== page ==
Lesson 0: Getting started with WebGL

Lesson 1 >>

[This post has been updated several times since it was originally written, as things have moved on a bit since it was originally published in October 2009... to the best of my knowledge, information is correct as of 17 January 2012.]

The first step in trying out WebGL is to get a browser that supports it. How you do that depends on whether you want to look at cool WebGL demos or develop your own.

Keeping it simple

In general, I recommend that if you want to take a look at cool WebGL demos and aren’t really worried about developing your own, and don’t really care that some of the very latest stuff might not work, then:

  • If you’re on Windows, make sure you have the Microsoft DirectX runtime installed — this is a free download from Microsoft.
  • Once you’ve done that, make sure that you’ve got the very latest versions of the drivers for your graphics card.
  • Next, choose your browser:
    • Firefox: just make sure you have version 4 or higher.
    • Chrome: all you need to do is install it, or if you’re already using it, just check whether it’s updated itself to version 10 — this will almost certainly have happened automatically (it was released in March 2011), but you can check from the “About Google Chrome” option on the tools menu to confirm.
    • Safari: on Macs, OS X 10.7 has WebGL support, but it’s switched off by default. To switch it on, enable the developer menu and check the “Enable WebGL” option. (Thanks to Blah for the heads-up on this one.)

That’s it! You should be good to go. Next, click here to try out some WebGL pages.

Doing it the hard way

If you’re developing WebGL yourself, or if you need the latest features, then nothing beats having the very latest browser. And WebGL is supported in development versions of all of the main browsers apart from Internet Explorer, so all you need to do is get the appropriate version for your machine. How easy this is depends on what kind of computer you have:

  • Windows: If you haven’t already done so, make sure you have the DirectX runtime installed — this is a free download from Microsoft. Once you’ve done that, install either Firefox or Chromium, whichever you prefer — if it doesn’t work, check out the troubleshooting guide. (Stop press: a pre-beta version of Opera that supports WebGL on Windows is now available; it’s less stable than the other browsers, though, so don’t rely on it as your only WebGL implementation. It will also only work if your graphics card supports OpenGL 2.0, so it might be a pain to get working.)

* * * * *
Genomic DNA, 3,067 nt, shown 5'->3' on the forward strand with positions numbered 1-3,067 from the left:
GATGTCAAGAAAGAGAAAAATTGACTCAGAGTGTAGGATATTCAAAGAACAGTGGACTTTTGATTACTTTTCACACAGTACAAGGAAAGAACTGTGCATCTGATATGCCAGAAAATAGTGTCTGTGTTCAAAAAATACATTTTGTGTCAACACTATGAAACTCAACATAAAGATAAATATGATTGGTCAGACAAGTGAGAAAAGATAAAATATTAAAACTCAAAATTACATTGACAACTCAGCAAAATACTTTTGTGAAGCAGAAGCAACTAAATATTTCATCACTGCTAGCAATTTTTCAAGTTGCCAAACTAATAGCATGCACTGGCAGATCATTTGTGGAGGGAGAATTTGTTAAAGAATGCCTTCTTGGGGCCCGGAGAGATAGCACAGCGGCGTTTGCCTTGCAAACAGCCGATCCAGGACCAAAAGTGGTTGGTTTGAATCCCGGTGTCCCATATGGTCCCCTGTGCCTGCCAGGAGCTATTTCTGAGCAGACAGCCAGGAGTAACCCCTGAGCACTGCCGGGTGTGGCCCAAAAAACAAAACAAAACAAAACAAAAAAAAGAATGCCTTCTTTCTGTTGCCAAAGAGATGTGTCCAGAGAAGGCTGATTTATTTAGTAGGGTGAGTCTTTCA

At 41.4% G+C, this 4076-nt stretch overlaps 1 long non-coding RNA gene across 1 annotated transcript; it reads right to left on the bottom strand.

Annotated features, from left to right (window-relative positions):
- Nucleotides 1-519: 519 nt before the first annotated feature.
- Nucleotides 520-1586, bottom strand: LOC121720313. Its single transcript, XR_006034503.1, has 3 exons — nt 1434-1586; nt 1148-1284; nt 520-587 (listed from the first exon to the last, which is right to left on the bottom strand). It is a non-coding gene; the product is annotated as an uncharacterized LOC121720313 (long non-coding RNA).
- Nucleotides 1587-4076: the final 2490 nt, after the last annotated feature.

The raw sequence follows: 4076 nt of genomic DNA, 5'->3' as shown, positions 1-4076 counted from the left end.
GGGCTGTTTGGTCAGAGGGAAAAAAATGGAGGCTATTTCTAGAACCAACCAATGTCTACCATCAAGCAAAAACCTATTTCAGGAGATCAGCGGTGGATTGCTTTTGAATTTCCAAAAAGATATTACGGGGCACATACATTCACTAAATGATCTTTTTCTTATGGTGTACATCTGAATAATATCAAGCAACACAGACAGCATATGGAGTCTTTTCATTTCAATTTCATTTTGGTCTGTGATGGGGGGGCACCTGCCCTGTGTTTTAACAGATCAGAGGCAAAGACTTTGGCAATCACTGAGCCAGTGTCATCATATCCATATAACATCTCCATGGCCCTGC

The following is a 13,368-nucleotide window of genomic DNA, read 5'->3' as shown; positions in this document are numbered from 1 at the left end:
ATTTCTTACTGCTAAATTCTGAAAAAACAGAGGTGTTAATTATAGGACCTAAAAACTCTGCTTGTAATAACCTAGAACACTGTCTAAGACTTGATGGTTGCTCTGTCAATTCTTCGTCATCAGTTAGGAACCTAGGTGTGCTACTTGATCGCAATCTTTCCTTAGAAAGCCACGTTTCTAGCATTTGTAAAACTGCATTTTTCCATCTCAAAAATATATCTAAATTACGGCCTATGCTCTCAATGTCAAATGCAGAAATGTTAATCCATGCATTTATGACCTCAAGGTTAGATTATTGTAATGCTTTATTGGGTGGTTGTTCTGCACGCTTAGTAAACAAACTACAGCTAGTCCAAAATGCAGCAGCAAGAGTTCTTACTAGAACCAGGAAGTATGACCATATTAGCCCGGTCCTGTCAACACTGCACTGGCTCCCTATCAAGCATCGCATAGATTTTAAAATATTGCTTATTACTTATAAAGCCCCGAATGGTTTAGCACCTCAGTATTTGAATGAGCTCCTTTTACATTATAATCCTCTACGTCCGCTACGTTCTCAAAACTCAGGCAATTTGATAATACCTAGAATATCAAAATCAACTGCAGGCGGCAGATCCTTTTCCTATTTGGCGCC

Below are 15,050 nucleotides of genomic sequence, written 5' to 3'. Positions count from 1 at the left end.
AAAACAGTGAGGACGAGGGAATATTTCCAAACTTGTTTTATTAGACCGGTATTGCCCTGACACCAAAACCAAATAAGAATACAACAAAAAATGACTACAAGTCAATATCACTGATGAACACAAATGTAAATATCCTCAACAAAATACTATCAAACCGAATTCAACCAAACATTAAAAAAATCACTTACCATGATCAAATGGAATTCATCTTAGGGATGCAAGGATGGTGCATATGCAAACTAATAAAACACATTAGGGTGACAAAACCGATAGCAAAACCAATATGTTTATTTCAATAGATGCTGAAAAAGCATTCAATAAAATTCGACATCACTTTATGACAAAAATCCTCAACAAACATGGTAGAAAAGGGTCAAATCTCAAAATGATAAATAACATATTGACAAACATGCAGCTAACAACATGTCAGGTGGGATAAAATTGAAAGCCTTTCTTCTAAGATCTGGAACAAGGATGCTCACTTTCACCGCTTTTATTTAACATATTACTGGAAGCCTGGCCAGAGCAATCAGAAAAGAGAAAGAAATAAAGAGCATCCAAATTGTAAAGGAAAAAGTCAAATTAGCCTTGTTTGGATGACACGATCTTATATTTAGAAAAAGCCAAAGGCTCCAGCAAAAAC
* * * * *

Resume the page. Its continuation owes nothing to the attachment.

• Macintosh: if you’re running Snow Leopard (OS X 10.6), things should be fine; I recommend that you use the development version of WebKit, which will run as an alternative version of Safari. If you’re running Leopard (OS X 10.5), then you won’t be able to use that version of WebKit, but you can run either Firefox or Chromium. Snow Leopard users can use Firefox or Chromium too, of course. If you’ve got an older version of OS X, unfortunately I don’t know of any WebGL browser you can use right now :-(
  • Linux: quite a large number of Linux graphics drivers are, sadly, not good enough to work with WebGL. The same used to be the case under Windows, but the browser makers worked around it using DirectX; unfortunately there’s no such escape route for Linux. Here’s what I’ve managed to gather: